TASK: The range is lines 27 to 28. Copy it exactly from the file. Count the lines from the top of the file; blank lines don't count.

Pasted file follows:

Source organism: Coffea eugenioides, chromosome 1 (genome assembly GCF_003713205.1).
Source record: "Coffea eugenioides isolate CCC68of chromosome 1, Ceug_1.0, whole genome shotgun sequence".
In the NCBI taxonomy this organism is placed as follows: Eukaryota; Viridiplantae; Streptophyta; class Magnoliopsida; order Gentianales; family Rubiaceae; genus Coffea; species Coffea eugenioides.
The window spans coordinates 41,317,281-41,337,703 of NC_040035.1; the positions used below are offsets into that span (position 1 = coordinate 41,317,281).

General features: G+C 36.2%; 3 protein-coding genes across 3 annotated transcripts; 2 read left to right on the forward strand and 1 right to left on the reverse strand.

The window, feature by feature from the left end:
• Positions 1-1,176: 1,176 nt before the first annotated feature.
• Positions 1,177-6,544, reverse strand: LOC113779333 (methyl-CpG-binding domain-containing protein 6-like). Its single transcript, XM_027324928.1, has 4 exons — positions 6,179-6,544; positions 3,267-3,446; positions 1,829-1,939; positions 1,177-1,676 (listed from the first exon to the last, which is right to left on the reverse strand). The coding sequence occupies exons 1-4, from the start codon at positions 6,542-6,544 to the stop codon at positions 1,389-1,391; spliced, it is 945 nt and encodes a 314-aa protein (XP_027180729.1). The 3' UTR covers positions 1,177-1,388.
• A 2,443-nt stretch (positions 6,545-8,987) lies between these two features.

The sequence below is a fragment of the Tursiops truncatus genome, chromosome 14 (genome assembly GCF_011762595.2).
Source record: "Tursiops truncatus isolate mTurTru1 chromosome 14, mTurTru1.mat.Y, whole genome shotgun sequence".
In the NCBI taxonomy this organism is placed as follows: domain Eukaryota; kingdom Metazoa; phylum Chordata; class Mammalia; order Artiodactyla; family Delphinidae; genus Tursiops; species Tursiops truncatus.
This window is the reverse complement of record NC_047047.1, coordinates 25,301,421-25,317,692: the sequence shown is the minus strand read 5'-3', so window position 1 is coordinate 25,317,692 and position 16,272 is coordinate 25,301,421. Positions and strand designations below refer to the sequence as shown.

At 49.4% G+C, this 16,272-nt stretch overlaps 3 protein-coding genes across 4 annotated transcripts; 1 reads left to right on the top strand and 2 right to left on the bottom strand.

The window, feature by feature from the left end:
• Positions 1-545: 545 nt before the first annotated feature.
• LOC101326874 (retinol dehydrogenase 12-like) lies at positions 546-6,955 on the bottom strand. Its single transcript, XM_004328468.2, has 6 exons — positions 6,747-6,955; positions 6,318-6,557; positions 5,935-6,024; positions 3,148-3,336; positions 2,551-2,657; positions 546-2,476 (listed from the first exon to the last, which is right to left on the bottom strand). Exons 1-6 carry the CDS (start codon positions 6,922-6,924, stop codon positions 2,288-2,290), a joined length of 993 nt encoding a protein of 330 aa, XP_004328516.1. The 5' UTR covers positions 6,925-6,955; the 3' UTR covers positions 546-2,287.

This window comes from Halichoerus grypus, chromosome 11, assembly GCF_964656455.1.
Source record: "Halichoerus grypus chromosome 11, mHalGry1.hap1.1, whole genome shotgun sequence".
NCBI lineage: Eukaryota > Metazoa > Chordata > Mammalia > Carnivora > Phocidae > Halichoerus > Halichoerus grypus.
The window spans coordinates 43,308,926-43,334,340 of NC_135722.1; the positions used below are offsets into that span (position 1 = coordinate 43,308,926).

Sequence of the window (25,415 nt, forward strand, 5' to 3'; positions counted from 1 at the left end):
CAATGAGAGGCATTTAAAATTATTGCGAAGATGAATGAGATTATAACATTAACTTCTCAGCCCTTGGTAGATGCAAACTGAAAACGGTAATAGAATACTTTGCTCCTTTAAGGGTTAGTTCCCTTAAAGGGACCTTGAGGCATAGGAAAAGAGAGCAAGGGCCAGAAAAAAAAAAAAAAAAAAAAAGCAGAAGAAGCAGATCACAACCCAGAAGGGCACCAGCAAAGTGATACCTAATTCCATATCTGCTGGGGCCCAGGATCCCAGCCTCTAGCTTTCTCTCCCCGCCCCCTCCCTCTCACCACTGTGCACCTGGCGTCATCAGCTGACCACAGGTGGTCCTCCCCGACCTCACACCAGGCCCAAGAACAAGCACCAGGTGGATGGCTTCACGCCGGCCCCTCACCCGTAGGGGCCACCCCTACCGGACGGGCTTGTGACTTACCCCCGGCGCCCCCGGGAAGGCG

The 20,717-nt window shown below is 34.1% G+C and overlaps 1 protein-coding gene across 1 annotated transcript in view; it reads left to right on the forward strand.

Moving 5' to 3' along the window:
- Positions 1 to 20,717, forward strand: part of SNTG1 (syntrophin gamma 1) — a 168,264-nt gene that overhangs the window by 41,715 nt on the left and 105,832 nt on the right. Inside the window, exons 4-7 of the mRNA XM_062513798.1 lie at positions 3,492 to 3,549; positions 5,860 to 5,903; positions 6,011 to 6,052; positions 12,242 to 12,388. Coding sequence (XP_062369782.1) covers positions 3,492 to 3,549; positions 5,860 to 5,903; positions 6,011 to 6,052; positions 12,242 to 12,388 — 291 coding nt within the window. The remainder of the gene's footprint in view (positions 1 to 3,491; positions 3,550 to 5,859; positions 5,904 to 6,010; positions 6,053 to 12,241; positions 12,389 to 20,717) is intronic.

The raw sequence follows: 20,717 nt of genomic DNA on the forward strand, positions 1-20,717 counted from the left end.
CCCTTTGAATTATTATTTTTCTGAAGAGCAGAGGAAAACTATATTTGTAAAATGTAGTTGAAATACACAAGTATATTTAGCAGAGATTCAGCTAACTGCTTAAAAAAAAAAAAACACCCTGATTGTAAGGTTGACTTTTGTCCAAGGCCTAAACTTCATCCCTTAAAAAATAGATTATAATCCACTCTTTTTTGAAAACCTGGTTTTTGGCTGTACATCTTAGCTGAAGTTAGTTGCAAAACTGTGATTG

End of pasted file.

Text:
The raw sequence follows: 20,717 nt of genomic DNA on the forward strand, positions 1-20,717 counted from the left end.
CCCTTTGAATTATTATTTTTCTGAAGAGCAGAGGAAAACTATATTTGTAAAATGTAGTTGAAATACACAAGTATATTTAGCAGAGATTCAGCTAACTGCTTAAAAAAAAAAAAACACCCTGATTGTAAGGTTGACTTTTGTCCAAGGCCTAAACTTCATCCCTTAAAAAATAGATTATAATCCACTCTTTTTTGAAAACCTGGTTTTTGGCTGTACATCTTAGCTGAAGTTAGTTGCAAAACTGTGATTG